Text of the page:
April 1, 2013

Peru, Upper Jay buildings nominated for national catalog


---- — PLATTSBURGH — A one-room schoolhouse in Peru and a showroom for Model T Fords in Upper Jay have been nominated as additions to the State and National Registers of Historic Places.

The Peru property is the Lyon Street School, built circa 1881 and used as a schoolhouse into the 1930s.

“Inside, you had seats on one side, then on the other; boys were on one side, and girls on the other,” remembered Arnold Wells, 90, who was a student there. 

“As you entered the schoolhouse, you could see where they burnt the coal.”

He also recalled his responsibilities there. 

“I was one of them teenagers, ya know,” he said with a chuckle. “I don’t know if you would call it being a janitor, or what, but I would load the stove with coal.”


Peru Town Historian Ron Allen said that the well-preserved nature of the property is part of its value. 

“Many one-room schoolhouses had a room or two added on and became homes. So they were changed architecturally.” 

By contrast, the Lyon Street School “is original,” the historian said.

“It had been used primarily to store hay since it had been closed.” 

Eventually, owners Allen and Marian Dixon sold it to the Town of Peru for $1.

The simple wooden building is now painted red with white trim. However, as a schoolhouse, it was painted white. 

Allen said there is some question as to whether the trim was blue or green at that time, as recollections vary.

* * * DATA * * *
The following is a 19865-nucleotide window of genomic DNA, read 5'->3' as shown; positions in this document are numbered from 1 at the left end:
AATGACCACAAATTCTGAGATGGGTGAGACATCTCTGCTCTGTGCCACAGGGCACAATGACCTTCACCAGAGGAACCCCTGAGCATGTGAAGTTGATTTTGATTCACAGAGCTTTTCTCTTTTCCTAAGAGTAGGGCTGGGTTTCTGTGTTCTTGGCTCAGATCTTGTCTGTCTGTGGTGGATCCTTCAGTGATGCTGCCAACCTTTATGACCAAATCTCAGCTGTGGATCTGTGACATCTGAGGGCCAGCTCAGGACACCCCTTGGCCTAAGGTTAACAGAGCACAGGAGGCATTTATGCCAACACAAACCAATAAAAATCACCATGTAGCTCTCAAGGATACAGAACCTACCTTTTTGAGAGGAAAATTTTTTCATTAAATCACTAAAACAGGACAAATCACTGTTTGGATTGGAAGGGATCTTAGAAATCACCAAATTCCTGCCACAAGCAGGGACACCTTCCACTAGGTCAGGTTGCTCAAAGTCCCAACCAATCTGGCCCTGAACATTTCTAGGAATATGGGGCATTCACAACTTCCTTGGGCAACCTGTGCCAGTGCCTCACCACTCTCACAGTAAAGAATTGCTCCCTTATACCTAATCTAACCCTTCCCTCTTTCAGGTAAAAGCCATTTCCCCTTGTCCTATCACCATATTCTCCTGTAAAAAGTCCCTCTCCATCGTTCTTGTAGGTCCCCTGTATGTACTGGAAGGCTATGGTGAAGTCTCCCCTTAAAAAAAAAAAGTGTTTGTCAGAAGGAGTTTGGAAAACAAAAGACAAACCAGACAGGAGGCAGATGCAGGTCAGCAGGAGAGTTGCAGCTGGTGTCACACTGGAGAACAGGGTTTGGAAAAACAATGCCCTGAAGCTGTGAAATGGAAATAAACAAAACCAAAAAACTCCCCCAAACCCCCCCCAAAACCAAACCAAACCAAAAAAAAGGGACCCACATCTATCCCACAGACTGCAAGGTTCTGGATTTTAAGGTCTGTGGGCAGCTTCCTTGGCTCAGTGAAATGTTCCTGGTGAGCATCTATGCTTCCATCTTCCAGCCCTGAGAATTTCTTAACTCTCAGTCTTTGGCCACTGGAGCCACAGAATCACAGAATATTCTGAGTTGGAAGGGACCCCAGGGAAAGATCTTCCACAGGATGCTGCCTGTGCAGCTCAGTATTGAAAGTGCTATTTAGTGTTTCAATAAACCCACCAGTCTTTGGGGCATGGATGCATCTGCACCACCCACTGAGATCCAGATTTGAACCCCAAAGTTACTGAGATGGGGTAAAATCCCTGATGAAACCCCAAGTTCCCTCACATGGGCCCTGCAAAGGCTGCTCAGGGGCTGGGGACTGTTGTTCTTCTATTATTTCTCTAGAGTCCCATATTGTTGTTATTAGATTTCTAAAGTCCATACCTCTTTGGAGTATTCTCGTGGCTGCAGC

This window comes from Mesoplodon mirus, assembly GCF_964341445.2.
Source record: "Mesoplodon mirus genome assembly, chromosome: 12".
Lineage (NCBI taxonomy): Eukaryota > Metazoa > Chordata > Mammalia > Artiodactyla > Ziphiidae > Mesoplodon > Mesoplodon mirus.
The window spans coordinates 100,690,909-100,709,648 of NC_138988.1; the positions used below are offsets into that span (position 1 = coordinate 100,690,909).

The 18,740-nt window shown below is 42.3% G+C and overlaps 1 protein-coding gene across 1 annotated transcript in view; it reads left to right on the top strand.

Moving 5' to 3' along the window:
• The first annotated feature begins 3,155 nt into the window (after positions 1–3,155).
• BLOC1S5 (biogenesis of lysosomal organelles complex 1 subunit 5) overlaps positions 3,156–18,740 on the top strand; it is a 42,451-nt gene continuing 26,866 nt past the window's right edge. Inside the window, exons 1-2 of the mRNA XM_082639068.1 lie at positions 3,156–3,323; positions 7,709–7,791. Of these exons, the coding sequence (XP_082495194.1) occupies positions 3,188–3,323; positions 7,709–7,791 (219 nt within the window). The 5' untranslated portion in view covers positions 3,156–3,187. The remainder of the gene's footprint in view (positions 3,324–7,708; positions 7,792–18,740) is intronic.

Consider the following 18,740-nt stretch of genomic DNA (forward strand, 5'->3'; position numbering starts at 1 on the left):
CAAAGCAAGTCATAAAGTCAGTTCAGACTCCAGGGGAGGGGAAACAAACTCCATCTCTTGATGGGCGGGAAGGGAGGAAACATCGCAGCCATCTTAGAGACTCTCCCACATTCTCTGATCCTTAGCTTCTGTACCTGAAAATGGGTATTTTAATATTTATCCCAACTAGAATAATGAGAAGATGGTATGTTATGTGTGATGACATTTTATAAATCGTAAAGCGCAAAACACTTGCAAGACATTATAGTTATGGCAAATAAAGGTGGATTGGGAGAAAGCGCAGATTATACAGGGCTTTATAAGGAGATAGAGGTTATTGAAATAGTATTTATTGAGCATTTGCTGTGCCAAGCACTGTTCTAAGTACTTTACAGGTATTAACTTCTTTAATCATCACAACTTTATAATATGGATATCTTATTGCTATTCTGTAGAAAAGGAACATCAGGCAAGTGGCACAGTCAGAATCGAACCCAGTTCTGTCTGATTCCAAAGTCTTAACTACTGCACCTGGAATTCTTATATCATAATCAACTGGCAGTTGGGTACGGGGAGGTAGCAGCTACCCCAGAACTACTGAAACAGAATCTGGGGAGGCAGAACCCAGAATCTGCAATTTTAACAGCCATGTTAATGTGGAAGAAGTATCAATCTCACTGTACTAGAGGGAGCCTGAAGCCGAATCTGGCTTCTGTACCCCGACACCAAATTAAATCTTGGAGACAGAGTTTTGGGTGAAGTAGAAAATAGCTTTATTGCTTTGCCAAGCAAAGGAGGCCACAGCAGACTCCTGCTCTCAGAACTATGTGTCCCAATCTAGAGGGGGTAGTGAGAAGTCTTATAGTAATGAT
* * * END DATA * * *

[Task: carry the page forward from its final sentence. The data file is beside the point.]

Atop the roof is a frame that held the school bell. The bell itself has been preserved and is currently part of the Clinton County Historical Museum’s exhibit “Peru’s Busy Past.”

Allen said that the bell had been taken down some time ago, in part because of a peculiar incident. 

“In the early years of the Plattsburgh Air Force Base, a couple of airmen attempted to steal it.” 

They were frightened off by Dixon, he said.

In time, Allen said, the bell may be restored to its original location. 

He would also like to see the interior of the schoolhouse restored, though he admits it may be difficult to find enough wooden school desks. 

“We’d like it restored as much as possible, though. It would be great for schoolchildren of today to take field trips to see what a one-room schoolhouse was like,” Allen said.


The other area building nominated to the State and National Registers of Historic Places is the former Keith and Branch Ford Motors Factory Room and Showroom in Upper Jay. The building is now the site of Upper Jay Upholstery, the Recovery Lounge and the Upper Jay Art Center. 

It was built around 1920 for the partial assembly and local sale of Model T Fords.

Local businessmen Earl Keith and Robert Branch were already partners in a general store and granary when they started their Ford Motors franchise in 1914. 

Their initial success led to the construction of the building in 1920. 

Keith and Branch advertised their Ford automobiles in local papers such as the Record-Post of AuSable Forks, where in 1923 they described the new Model T sedan as “a better-looking, roomier car.” 

The ad reads, in part: “The higher hood and enlarged cowl curving gracefully to the dash give a stylish sweep to the body lines, and afford additional leg room for occupants in the front seat.”

The Keith and Branch franchise remained in business until at least the 1940s.


The schoolhouse and the former Ford Motors building were among 27 properties recommended throughout New York state for the registries. 

Recommendations approved by the state historic preservation officer will be officially listed on the New York State Register and then nominated to the National Register. 

Listing on the registers can make properties eligible for grants, tax credits and other programs.